FAIRFAX, Va.--Although minimally invasive (endovascular) treatments for patients with peripheral arterial disease (PAD) result in shorter hospital stays and the potential to save Medicare millions of dollars each year, a new study reveals that the quality of care and cost depend on who's providing the treatment. The study, which appears in this month's Journal of Vascular and Interventional Radiology, is the first and largest study of its kind on these treatments for Medicare patients age 65 and older.
"Identifying quality health care and cost savings for treating a disease that affects millions of Americans is critical," said Marshall Hicks, M.D., FSIR, president-elect of the Society of Interventional Radiology, a national scientific organization of nearly 4,700 doctors, scientists and allied health professionals dedicated to improving health care through minimally invasive treatments. "This study can help consumers understand that different doctors get different outcomes for the same treatments--and that they have a choice," said Hicks, an interventional radiologist and head of the diagnostic imaging division at the University of Texas MD Anderson Cancer Center in Houston.
PAD is a common yet dangerous condition that affects an estimated 10 million people in the United States (12 percent of Americans over age 65) and can lead to heart attack or stroke. The vascular disease develops mostly as a result of atherosclerosis or hardening of the arteries, which occurs when cholesterol and scar tissue build up, forming plaque that narrows and clogs the arteries and slows blood flow to the legs.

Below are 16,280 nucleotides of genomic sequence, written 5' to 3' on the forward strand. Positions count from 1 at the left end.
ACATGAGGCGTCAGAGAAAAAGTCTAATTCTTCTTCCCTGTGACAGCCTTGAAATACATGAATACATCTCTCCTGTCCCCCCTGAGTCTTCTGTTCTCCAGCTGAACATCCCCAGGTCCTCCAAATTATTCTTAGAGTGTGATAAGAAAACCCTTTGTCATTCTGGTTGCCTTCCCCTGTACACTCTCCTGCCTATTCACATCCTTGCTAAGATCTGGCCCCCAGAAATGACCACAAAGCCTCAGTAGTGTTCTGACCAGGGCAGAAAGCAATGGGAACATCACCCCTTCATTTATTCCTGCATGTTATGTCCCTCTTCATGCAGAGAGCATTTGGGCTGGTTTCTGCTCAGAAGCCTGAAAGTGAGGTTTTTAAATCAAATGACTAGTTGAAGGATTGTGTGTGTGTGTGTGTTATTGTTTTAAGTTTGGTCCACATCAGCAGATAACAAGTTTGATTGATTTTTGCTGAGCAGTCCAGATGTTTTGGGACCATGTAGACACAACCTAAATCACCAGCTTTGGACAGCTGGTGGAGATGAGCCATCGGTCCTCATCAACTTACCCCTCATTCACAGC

Researchers in the study reviewed Medicare claims data from more than 14,000 patients with PAD over two years from Medicare's Standard Analytical Files, which present a large dataset that contains all services (physician, inpatient, and outpatient). The authors compared outcomes of percutaneous (procedures done through the skin) PAD treatments in Medicare patients according to the physician specialty type (interventional radiologist, interventional cardiologist, vascular surgeon) that provided the service and assessed mortality, transfusion, intensive care use, length of stay, and subsequent restoration of blood supply or amputation. Outcomes were compared using standard outcome prediction formulas adjusted for age, gender, race, emergency department admission and other existing conditions.